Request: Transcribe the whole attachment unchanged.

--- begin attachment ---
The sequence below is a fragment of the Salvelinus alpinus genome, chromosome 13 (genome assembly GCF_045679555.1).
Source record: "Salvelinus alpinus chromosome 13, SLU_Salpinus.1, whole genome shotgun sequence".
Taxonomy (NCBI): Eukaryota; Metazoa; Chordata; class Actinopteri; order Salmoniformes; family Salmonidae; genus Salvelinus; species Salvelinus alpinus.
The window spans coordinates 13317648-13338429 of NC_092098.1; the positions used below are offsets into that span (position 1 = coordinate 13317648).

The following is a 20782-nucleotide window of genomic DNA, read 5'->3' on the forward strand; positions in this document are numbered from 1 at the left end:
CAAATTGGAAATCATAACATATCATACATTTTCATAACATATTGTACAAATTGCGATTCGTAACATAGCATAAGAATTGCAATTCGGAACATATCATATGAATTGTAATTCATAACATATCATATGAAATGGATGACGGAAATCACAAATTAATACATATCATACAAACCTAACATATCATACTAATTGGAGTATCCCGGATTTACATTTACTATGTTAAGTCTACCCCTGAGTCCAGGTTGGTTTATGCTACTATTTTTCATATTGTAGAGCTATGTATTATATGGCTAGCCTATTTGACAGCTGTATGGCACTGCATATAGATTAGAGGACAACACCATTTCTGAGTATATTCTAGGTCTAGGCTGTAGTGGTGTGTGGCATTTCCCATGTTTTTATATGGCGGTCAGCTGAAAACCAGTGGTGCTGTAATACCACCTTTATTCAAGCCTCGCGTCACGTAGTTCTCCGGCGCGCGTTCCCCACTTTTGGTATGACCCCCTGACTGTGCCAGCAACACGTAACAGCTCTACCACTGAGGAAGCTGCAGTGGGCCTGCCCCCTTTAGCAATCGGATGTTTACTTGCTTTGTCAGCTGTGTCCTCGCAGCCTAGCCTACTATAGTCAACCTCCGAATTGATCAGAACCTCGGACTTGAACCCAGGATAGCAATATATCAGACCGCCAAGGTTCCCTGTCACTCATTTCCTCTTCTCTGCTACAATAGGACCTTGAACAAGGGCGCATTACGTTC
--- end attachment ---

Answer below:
The sequence below is a fragment of the Salvelinus alpinus genome, chromosome 13 (genome assembly GCF_045679555.1).
Source record: "Salvelinus alpinus chromosome 13, SLU_Salpinus.1, whole genome shotgun sequence".
Taxonomy (NCBI): Eukaryota; Metazoa; Chordata; class Actinopteri; order Salmoniformes; family Salmonidae; genus Salvelinus; species Salvelinus alpinus.
The window spans coordinates 13317648-13338429 of NC_092098.1; the positions used below are offsets into that span (position 1 = coordinate 13317648).

The following is a 20782-nucleotide window of genomic DNA, read 5'->3' on the forward strand; positions in this document are numbered from 1 at the left end:
CAAATTGGAAATCATAACATATCATACATTTTCATAACATATTGTACAAATTGCGATTCGTAACATAGCATAAGAATTGCAATTCGGAACATATCATATGAATTGTAATTCATAACATATCATATGAAATGGATGACGGAAATCACAAATTAATACATATCATACAAACCTAACATATCATACTAATTGGAGTATCCCGGATTTACATTTACTATGTTAAGTCTACCCCTGAGTCCAGGTTGGTTTATGCTACTATTTTTCATATTGTAGAGCTATGTATTATATGGCTAGCCTATTTGACAGCTGTATGGCACTGCATATAGATTAGAGGACAACACCATTTCTGAGTATATTCTAGGTCTAGGCTGTAGTGGTGTGTGGCATTTCCCATGTTTTTATATGGCGGTCAGCTGAAAACCAGTGGTGCTGTAATACCACCTTTATTCAAGCCTCGCGTCACGTAGTTCTCCGGCGCGCGTTCCCCACTTTTGGTATGACCCCCTGACTGTGCCAGCAACACGTAACAGCTCTACCACTGAGGAAGCTGCAGTGGGCCTGCCCCCTTTAGCAATCGGATGTTTACTTGCTTTGTCAGCTGTGTCCTCGCAGCCTAGCCTACTATAGTCAACCTCCGAATTGATCAGAACCTCGGACTTGAACCCAGGATAGCAATATATCAGACCGCCAAGGTTCCCTGTCACTCATTTCCTCTTCTCTGCTACAATAGGACCTTGAACAAGGGCGCATTACGTTC